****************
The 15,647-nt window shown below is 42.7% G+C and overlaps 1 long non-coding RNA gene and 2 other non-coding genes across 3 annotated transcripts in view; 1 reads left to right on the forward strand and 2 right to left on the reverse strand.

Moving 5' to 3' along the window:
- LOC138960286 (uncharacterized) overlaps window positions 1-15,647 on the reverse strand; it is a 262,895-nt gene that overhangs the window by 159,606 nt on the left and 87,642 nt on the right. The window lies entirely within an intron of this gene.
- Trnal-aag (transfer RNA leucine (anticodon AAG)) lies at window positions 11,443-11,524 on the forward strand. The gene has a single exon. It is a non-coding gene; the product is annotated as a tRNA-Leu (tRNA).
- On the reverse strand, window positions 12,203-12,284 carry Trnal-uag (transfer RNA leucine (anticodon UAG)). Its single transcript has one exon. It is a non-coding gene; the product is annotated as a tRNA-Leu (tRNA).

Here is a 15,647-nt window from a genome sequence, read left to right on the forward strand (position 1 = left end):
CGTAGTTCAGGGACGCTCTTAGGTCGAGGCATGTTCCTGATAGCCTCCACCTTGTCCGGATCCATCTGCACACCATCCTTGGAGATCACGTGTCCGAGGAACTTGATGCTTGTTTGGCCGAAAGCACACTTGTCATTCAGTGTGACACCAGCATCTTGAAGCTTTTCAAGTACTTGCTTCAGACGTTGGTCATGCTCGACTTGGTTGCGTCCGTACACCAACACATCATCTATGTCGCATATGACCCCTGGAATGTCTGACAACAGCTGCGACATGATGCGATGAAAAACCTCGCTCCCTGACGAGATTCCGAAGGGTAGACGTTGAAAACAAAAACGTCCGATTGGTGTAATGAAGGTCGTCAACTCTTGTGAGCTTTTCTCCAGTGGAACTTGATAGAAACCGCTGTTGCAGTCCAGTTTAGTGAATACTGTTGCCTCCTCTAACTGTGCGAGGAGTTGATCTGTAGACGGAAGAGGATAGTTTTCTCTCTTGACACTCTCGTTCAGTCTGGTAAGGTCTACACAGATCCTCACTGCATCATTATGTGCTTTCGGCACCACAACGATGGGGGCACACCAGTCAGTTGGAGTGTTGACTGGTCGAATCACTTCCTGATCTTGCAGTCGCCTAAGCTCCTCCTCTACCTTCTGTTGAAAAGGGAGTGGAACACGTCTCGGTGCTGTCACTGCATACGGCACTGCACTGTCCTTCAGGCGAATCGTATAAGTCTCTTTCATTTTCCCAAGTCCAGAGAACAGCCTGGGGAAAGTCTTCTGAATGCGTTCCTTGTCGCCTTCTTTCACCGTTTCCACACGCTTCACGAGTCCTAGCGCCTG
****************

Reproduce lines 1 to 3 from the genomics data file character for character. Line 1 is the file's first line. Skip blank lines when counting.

The 15,647-nt window shown below is 42.7% G+C and overlaps 1 long non-coding RNA gene and 2 other non-coding genes across 3 annotated transcripts in view; 1 reads left to right on the forward strand and 2 right to left on the reverse strand.

Moving 5' to 3' along the window:
- LOC138960286 (uncharacterized) overlaps window positions 1-15,647 on the reverse strand; it is a 262,895-nt gene that overhangs the window by 159,606 nt on the left and 87,642 nt on the right. The window lies entirely within an intron of this gene.